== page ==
‘Cars should be treated as toys’
CARS need to be treated as industrial machinery, not toys. Motorists, racing lobbyists and politicians are sending the wrong signals, encouraging a sense of entitlement, self-centredness and competitiveness.
Roads and cars will never be safe enough while drivers’ minds are not up to the task.
Increasing post-crash penalties won’t improve a driver’s sense of responsibility.
Pre-emptive action is needed.
Soldiers wouldn’t be sent into a war zone without training and back-up. Leaving car wrecks beside the road might drive home the message. Before getting a licence, drivers should have to spend time with emergency services attending crashes and learning first aid. In the context of a global climate emergency and our vulnerability to foreign influences on fuel supply, fuel rationing should be introduced. This would reduce consumption and pollution, build up a strategic reserve and make people think before impulsively jumping into the car. The carnage on roads is not fair on emergency personnel, when there are solutions, regardless of how politically unpalatable.
Peter Needham, Bothwell.
Coercion is a real concern
I FEEL that Richard Hill (The Examiner, September 10) is glossing over the obstacles to legalising voluntary euthanasia.
The issue of possible coercion.
Even without legal euthanasia, there are numbers of cases where vulnerable people have been the victims of psychological coercion by people with something to gain, leading them to commit suicide.
Elder abuse on steroids, in other words.
I cannot conceive of any safeguards which would be proof against this kind of outcome given the kind of dog-eat-dog society we live in today. It is incumbent on proponents of assisted suicide to come up with foolproof safeguards. Don’t think it is just those with religious reasons who have reservations.
Bill Bartlett, Bracknell.
So-called Great Eastern Drive
IF the state government and Liberal Lyons MHA John Tucker intends to spruik the newly created marketing exercise of the Great Eastern Drive (Tasman Highway between Orford and St Helens), it may be prudent to substantially widen the aforementioned section of the highway (parts of which have been unaltered since the 1960s), instead of highlighting small, incremental junctional upgrades as monumental change.
Kenneth Gregson, Swansea.
Launceston’s serious flood Risk
BRUCE Cassidy’s list of environmental woes beguiling the Kanamaluka/Tamar River graphically highlighting the appalling degradation of the estuary is spot on (The Examiner, September 10).
However, two items missing from his list are the reduction in natural water flows brought about by construction of Trevallyn Dam in 1955, with the consequential loss of natural flushing, and the lack of river maintenance in the form of dredging and raking for many years.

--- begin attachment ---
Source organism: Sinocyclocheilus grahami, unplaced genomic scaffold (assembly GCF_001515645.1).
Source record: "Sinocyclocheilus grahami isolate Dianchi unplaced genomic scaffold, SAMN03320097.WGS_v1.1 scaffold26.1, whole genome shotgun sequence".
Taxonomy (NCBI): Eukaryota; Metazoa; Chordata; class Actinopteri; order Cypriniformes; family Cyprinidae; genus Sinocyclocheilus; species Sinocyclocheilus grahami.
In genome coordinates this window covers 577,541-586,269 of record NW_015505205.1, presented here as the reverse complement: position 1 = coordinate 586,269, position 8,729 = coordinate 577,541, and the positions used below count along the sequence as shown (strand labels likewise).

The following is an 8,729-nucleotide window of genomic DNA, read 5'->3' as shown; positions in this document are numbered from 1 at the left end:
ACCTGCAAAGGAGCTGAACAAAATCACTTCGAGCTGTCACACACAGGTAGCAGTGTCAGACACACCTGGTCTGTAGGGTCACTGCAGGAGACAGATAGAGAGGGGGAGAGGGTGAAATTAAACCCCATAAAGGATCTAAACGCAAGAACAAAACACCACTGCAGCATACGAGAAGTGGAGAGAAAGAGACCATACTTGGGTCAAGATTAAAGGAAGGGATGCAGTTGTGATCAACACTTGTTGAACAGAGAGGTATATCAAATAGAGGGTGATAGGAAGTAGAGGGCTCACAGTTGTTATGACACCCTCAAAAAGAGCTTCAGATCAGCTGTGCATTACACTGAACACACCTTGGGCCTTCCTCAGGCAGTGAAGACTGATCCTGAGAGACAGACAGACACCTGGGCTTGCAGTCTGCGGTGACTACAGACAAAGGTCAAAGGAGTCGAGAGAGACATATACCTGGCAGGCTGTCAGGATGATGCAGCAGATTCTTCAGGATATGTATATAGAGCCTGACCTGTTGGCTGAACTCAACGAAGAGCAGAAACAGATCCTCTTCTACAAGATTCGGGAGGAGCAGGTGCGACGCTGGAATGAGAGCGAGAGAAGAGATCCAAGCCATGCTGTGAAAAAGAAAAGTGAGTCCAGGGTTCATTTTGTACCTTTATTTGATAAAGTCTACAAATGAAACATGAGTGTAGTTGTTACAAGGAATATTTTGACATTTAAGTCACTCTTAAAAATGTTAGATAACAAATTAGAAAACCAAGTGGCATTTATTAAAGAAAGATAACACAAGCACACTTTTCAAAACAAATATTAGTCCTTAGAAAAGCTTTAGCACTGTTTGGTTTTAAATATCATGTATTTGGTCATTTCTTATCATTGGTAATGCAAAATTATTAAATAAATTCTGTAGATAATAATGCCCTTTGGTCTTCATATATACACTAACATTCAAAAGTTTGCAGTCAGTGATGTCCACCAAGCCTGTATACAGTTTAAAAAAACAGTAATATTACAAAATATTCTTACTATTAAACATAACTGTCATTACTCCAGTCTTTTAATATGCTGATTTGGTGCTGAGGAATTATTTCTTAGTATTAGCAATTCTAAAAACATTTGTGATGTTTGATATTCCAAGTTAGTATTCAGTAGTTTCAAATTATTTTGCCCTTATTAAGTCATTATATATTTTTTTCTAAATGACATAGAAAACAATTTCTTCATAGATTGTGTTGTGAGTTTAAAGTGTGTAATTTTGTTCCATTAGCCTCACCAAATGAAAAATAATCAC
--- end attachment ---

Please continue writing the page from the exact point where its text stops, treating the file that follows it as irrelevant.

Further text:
As a result, the silt or sediment has increased in the upper reaches leading to an increased height in the river bed with the consequence that for every millimetre it has risen a corresponding amount of floodwater will inevitably threaten Launceston.
There are already serious community concerns as to the capability of Launceston’s flood defences; will they be found wanting when a significant flood occurs, and it is when not if.
Scientists advise with climate change the likelihood of serious flooding will increase in frequency and intensity consequently Launceston could suffer serious, and very expensive, penalties for the lack of river maintenance.
Is anybody listening out there?
Jim Collier, Legana.
Poker machine silence
I NOTE that Rebecca White (The Examiner, September 14) has not mentioned her last election promises of getting rid of poker machines in hotels. Has she been intimidated by the billionaire gambling industry’s campaign funding of the Liberal Party’s last election? There are many households bankrupted by poker machine losses, particularly in low socioeconomic districts. The problem is that while the state government collects the gambling taxes, it is the Commonwealth which has to pick up the damages bill.
Nell Carr, Dunorlan.
The role of humanity
HUMANS have been gifted with an intellect, unique to species on this planet which gives them the ability to question, wonder and care creatively for the life and wellbeing of planetary existence. Sadly, this intellect also offers the ability for developing cunning and personal greed, the results of which can now be seen escalating towards power monopolies which threaten all life on earth.
Humans have not been given this fabulous intellect to be exploiters: we have been given this gift of intelligence to be protectors of, and to be appreciative of the miracle of nature-life itself, which appreciation may find expressions in the aesthetic dimensions of music, dance, poetry and related visual arts.
We need to remember that, being part of humanity, we need to be humane.
We need to realise our creative duty as carers of all life on this planet.
Lucia Dale, Launceston.
Rio Tinto heritage debacle
THE Western Australian government has failed all Australians in allowing mining giant Rio Tinto destroy a culturally significant site to access iron ore. Juukan Gorge rock shelter is (or was) thousands of years old and an important site not only for aboriginal heritage but to world heritage as well, and yet somehow allowed to be blasted to smithereens, and now lost forever.
Why were the Indigenous Heritage Laws not sufficient in that state to stop this?
As for Rio Tinto the Anglo-Australian mining giant to know it was destroying such a site is despicable, barbaric and shows a total lack of respect to our first Australians, I say, hang your head in shame.